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National Day and Moon Cake Festival

September 30th, 2009

Dear clients,

Thank you very much for your support and concern. This year, October 1st, 2009 marks the 60th anniversary of the founding of People’s Republic of China. And also we will have our traditional festival-Mid-Autumn day, also known as Moon Festival. And these two great events just happen to join together. So we will have a two day holiday from October 1st to October 2nd, October 2nd is our Mid-Autumn day. Mid-Autumn day, in another word, just like your Thanks giving day .It’s a time for family reunion .Now we’d like to give you a full view and introduction about this traditional festival in China.

Mid-Autumn Festival
The joyous Mid-Autumn Festival, the third and last festival for the living, was celebrated on the fifteenth day of the eighth moon, around the time of the autumn equinox. Many referred to it simply as the "Fifteenth of the Eighth Moon". In the Western calendar, the day of the festival usually occurred sometime between the second week of September and the second week of October.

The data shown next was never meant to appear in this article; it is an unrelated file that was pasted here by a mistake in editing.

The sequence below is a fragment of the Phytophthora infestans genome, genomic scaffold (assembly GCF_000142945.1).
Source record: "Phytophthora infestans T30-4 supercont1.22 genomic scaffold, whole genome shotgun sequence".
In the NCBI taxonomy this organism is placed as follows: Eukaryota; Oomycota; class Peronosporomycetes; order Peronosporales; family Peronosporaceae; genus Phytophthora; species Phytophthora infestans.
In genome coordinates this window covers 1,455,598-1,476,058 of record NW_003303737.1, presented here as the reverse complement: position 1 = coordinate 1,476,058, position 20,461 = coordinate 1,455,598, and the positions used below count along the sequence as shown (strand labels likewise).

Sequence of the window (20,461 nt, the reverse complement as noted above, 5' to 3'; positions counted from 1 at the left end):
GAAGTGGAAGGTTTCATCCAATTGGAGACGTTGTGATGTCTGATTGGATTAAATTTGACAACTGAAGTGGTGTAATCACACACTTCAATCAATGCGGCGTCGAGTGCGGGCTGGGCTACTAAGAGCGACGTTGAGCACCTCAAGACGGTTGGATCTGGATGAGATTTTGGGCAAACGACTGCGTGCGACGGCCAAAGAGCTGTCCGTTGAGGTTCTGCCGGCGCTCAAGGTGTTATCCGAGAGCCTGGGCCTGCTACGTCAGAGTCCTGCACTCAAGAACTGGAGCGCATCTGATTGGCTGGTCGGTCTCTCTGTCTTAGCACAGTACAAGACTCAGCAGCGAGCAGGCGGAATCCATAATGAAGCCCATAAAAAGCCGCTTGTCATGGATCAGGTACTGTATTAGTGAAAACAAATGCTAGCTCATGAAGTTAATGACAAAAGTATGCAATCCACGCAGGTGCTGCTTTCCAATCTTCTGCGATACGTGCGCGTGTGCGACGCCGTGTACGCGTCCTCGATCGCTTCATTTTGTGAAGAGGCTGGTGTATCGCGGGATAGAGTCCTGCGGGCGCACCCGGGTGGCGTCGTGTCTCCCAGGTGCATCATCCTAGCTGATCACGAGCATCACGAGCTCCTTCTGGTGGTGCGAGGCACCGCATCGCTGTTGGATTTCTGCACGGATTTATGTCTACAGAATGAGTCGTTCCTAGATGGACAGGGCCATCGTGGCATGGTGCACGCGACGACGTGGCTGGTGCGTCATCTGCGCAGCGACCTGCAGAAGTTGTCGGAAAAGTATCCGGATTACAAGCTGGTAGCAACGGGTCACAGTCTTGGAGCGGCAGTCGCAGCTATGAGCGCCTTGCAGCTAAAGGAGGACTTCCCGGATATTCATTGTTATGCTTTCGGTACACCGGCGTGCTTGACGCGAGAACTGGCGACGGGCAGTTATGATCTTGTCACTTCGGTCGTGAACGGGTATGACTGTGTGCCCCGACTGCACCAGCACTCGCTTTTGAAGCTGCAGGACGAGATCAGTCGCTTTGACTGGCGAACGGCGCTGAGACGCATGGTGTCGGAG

The round moon cakes, measuring about three inches in diameter and one and a half inches in thickness, resembled Western fruitcakes in taste and consistency. These cakes were made with melon seeds, lotus seeds, almonds, minced meats, bean paste, orange peels and lard. A golden yolk from a salted duck egg was placed at the center of each cake, and the golden brown crust was decorated with symbols of the festival. Traditionally, thirteen moon cakes were piled in a pyramid to symbolize the thirteen moons of a "complete year," that is, twelve moons plus one intercalary moon.

mc Moon Cakes
There is this story about the moon-cake. During the Yuan dynasty (A.D. 1280-1368) China was ruled by the Mongolian people. Leaders from the preceding Sung dynasty (A.D. 960-1280) were unhappy at submitting to the foreign rule, and set how to coordinate the rebellion without being discovered. The leaders of the rebellion, knowing that the Moon Festival was drawing near, ordered the making of special cakes. Backed into each moon caked was a message with the outline of the attack. On the night of the Moon Festival, the rebels successfully attached and overthrew the government. Today, moon cake is eaten to commemorate this legend and was called the Moon Cake.

For generations, moon cakes have been made with sweet fillings of nuts, mashed red beans, lotus-seed paste or Chinese dates, wrapped in a pastry. Sometimes a cooked egg yolk can be found in the middle of the rich tasting dessert. People compare moon cakes to the plum pudding and fruit cakes which are served in the English holiday seasons.

Nowadays, there are hundreds varieties of moon cakes on sale a month before the arrival of Moon Festival.

Leg Legends
There are many beautiful legends about the moon in China. The most popular one tells how a goddess named Chang’e ascended to the moon.